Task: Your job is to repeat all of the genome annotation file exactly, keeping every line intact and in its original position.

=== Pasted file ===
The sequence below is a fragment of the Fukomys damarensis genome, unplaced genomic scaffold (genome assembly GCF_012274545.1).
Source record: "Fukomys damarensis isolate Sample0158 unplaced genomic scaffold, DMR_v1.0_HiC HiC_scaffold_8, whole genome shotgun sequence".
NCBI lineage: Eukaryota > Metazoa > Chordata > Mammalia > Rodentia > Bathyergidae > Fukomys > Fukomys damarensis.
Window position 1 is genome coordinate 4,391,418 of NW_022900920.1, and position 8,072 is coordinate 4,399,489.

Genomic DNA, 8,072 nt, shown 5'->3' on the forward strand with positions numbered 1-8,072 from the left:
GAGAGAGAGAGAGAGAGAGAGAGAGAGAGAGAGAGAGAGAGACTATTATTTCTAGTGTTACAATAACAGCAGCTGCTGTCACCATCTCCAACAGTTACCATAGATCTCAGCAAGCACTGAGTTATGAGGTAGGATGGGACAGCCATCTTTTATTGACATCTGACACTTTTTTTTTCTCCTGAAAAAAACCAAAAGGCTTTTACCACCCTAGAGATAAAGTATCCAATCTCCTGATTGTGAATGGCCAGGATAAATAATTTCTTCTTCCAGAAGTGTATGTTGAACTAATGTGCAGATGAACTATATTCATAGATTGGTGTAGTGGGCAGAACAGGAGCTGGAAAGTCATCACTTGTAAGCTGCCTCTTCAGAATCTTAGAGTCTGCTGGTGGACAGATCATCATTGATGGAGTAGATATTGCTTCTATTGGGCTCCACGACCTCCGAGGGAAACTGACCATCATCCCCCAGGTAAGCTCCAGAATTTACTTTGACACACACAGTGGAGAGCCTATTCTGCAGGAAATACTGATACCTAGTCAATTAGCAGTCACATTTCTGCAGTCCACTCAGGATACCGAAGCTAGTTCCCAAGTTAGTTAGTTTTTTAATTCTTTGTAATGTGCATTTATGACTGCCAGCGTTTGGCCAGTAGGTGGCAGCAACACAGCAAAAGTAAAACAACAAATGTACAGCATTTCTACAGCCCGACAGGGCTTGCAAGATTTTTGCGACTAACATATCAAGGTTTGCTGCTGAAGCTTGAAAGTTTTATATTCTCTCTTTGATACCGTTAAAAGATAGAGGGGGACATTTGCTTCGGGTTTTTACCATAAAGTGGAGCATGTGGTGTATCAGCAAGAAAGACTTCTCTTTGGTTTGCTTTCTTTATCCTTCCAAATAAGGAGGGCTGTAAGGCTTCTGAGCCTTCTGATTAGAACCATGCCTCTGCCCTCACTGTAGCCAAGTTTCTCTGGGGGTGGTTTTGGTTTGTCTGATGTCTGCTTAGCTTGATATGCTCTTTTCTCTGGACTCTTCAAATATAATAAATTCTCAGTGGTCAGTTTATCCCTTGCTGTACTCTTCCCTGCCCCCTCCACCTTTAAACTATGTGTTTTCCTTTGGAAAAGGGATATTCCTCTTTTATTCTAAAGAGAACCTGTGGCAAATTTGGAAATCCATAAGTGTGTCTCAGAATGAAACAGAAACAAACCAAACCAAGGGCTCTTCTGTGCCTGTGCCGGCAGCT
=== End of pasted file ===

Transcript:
The sequence below is a fragment of the Fukomys damarensis genome, unplaced genomic scaffold (genome assembly GCF_012274545.1).
Source record: "Fukomys damarensis isolate Sample0158 unplaced genomic scaffold, DMR_v1.0_HiC HiC_scaffold_8, whole genome shotgun sequence".
NCBI lineage: Eukaryota > Metazoa > Chordata > Mammalia > Rodentia > Bathyergidae > Fukomys > Fukomys damarensis.
Window position 1 is genome coordinate 4,391,418 of NW_022900920.1, and position 8,072 is coordinate 4,399,489.

Genomic DNA, 8,072 nt, shown 5'->3' on the forward strand with positions numbered 1-8,072 from the left:
GAGAGAGAGAGAGAGAGAGAGAGAGAGAGAGAGAGAGAGAGACTATTATTTCTAGTGTTACAATAACAGCAGCTGCTGTCACCATCTCCAACAGTTACCATAGATCTCAGCAAGCACTGAGTTATGAGGTAGGATGGGACAGCCATCTTTTATTGACATCTGACACTTTTTTTTTCTCCTGAAAAAAACCAAAAGGCTTTTACCACCCTAGAGATAAAGTATCCAATCTCCTGATTGTGAATGGCCAGGATAAATAATTTCTTCTTCCAGAAGTGTATGTTGAACTAATGTGCAGATGAACTATATTCATAGATTGGTGTAGTGGGCAGAACAGGAGCTGGAAAGTCATCACTTGTAAGCTGCCTCTTCAGAATCTTAGAGTCTGCTGGTGGACAGATCATCATTGATGGAGTAGATATTGCTTCTATTGGGCTCCACGACCTCCGAGGGAAACTGACCATCATCCCCCAGGTAAGCTCCAGAATTTACTTTGACACACACAGTGGAGAGCCTATTCTGCAGGAAATACTGATACCTAGTCAATTAGCAGTCACATTTCTGCAGTCCACTCAGGATACCGAAGCTAGTTCCCAAGTTAGTTAGTTTTTTAATTCTTTGTAATGTGCATTTATGACTGCCAGCGTTTGGCCAGTAGGTGGCAGCAACACAGCAAAAGTAAAACAACAAATGTACAGCATTTCTACAGCCCGACAGGGCTTGCAAGATTTTTGCGACTAACATATCAAGGTTTGCTGCTGAAGCTTGAAAGTTTTATATTCTCTCTTTGATACCGTTAAAAGATAGAGGGGGACATTTGCTTCGGGTTTTTACCATAAAGTGGAGCATGTGGTGTATCAGCAAGAAAGACTTCTCTTTGGTTTGCTTTCTTTATCCTTCCAAATAAGGAGGGCTGTAAGGCTTCTGAGCCTTCTGATTAGAACCATGCCTCTGCCCTCACTGTAGCCAAGTTTCTCTGGGGGTGGTTTTGGTTTGTCTGATGTCTGCTTAGCTTGATATGCTCTTTTCTCTGGACTCTTCAAATATAATAAATTCTCAGTGGTCAGTTTATCCCTTGCTGTACTCTTCCCTGCCCCCTCCACCTTTAAACTATGTGTTTTCCTTTGGAAAAGGGATATTCCTCTTTTATTCTAAAGAGAACCTGTGGCAAATTTGGAAATCCATAAGTGTGTCTCAGAATGAAACAGAAACAAACCAAACCAAGGGCTCTTCTGTGCCTGTGCCGGCAGCT